Democrats say Wheaton Republican lawmaker made disparaging remarks in phone call
Freshman state Rep. Amy Grant, a Wheaton Republican, apologized Monday after making comments in a recorded phone call referencing the race and sexual orientation of her opponent, Ken Mejia-Beal.
In a Monday virtual news conference, Democratic state Reps. Will Davis of Hazel Crest, Greg Harris of Chicago and Emanuel "Chris" Welch of Hillside presented three short recordings of Grant from a single phone call but said they would not release the full call.
In the call, Grant said Mejia-Beal, who is a gay, Black Democrat from Lisle, is afraid to travel to the heart of her district, "not because he's Black but because of the way he talks, he's all LGBTQ." In another clip Grant says Mejia-Beal is "just another one of the Cook County people ... Another Black Caucus."
Grant issued an apology in an email release shortly before the news conference began. She also apologized in a voicemail to Mejia-Beal.
"I deeply regret the comments I made about Ken Mejia-Beal, andáreached out to apologizeáto him this morning. These comments do not reflect my heart or my faith," Grant wrote.
The conversation was between Grant and an unnamed person. The details about who initiated the call are in dispute.
The Democratic lawmakers said Grant had originally called the person as part of her fundraising efforts and that was the subject of their call. The individual returned Grant's call and informed her the call was being recorded, according to the Democrats.
A spokesman for state House Republican Leader Jim Durkin, a Western Springs Republican, disputed their story. In an email Monday, the spokesman said Grant did not agree to be recorded and that the person had initiated contact with Grant claiming to be a potential donor and supporter of Republican U.S. House candidate Jeanne Ives, who previously held Grant's seat.
The individual turned the full tape over to the Democratic caucus.
Illinois is a two-party consent state, meaning it is illegal to record a phone conversation with a "reasonable expectation of privacy" unless all parties involved are aware and consent to the call being recorded.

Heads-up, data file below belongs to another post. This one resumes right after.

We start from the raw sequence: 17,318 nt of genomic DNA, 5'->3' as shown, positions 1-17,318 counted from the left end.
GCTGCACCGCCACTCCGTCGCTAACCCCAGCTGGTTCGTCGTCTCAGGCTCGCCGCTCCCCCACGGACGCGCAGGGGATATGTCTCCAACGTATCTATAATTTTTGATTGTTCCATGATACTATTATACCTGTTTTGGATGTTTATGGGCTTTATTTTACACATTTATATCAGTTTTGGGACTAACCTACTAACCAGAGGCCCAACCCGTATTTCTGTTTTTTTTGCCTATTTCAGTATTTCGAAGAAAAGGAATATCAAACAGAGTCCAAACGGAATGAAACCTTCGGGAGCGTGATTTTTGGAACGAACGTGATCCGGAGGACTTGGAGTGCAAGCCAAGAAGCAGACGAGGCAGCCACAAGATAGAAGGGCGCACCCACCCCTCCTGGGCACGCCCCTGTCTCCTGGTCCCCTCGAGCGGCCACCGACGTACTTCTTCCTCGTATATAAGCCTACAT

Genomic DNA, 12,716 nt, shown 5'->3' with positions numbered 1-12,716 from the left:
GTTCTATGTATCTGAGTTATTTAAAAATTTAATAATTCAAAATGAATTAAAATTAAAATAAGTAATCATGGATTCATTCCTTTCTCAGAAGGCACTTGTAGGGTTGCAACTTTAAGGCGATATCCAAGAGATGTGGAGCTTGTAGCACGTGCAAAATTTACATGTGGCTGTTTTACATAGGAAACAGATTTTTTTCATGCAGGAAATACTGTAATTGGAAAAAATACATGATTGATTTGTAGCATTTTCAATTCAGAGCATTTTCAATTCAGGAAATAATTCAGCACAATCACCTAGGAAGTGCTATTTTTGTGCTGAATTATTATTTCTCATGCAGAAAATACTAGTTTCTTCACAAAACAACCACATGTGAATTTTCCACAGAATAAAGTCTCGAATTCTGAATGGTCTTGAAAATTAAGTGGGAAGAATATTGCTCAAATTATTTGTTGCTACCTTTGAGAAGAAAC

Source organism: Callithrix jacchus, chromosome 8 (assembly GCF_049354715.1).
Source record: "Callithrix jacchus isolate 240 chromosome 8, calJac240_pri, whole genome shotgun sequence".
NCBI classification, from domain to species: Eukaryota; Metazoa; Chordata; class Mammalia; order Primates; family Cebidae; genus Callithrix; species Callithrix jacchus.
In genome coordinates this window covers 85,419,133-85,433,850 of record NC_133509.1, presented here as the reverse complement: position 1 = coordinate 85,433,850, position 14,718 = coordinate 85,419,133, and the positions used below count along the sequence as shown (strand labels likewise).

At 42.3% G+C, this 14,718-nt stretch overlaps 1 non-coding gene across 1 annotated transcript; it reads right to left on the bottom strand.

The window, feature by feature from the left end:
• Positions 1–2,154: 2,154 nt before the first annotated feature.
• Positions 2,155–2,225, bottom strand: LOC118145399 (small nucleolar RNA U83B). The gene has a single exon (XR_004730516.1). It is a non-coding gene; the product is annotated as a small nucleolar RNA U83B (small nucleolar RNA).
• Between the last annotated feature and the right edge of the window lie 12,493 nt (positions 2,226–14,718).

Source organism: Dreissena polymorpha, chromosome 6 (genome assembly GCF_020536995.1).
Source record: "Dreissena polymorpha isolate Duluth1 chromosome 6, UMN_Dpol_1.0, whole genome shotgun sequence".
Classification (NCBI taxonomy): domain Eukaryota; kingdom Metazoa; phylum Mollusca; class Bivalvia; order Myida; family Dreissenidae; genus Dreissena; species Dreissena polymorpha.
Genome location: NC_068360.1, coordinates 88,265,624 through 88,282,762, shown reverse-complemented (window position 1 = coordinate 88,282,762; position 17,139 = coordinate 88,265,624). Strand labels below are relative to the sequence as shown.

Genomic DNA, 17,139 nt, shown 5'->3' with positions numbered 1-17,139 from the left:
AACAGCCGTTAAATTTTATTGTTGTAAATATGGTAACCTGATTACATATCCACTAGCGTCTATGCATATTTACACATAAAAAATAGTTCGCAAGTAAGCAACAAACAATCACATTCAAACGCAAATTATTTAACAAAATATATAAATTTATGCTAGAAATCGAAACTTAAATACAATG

The longest of the clips was less than 40 seconds. Welch and Davis said they wouldn't release the full tape when asked by reporters and claimed that in the call Grant talked about others whose privacy would be violated if the full conversation was made public.
Davis said he was not sure when the call took place but that it was recorded recently.
The three Democrats demurred when asked if Grant should resign or suffer some sort of formal consequence in the House.
Grant specifically mentioned Davis in the phone call, calling him a "buddy of mine," and saying, "he respects me."
"I can be cordial and friends with any member of the General Assembly as long as it's a respectful relationship," Davis said. "She clearly has taken it in a different direction ... Her comments hit me personally, as an African American man, to say that we don't need any other members of the Black Caucus, does that mean we don't need any other thoughtful, intuitive representatives to come to Springfield regardless of who or what they are?"
The news conference used official state government resources, and while Davis and Welch both denied their event was political in nature, both referenced the upcoming election between Grant and Beal repeatedly.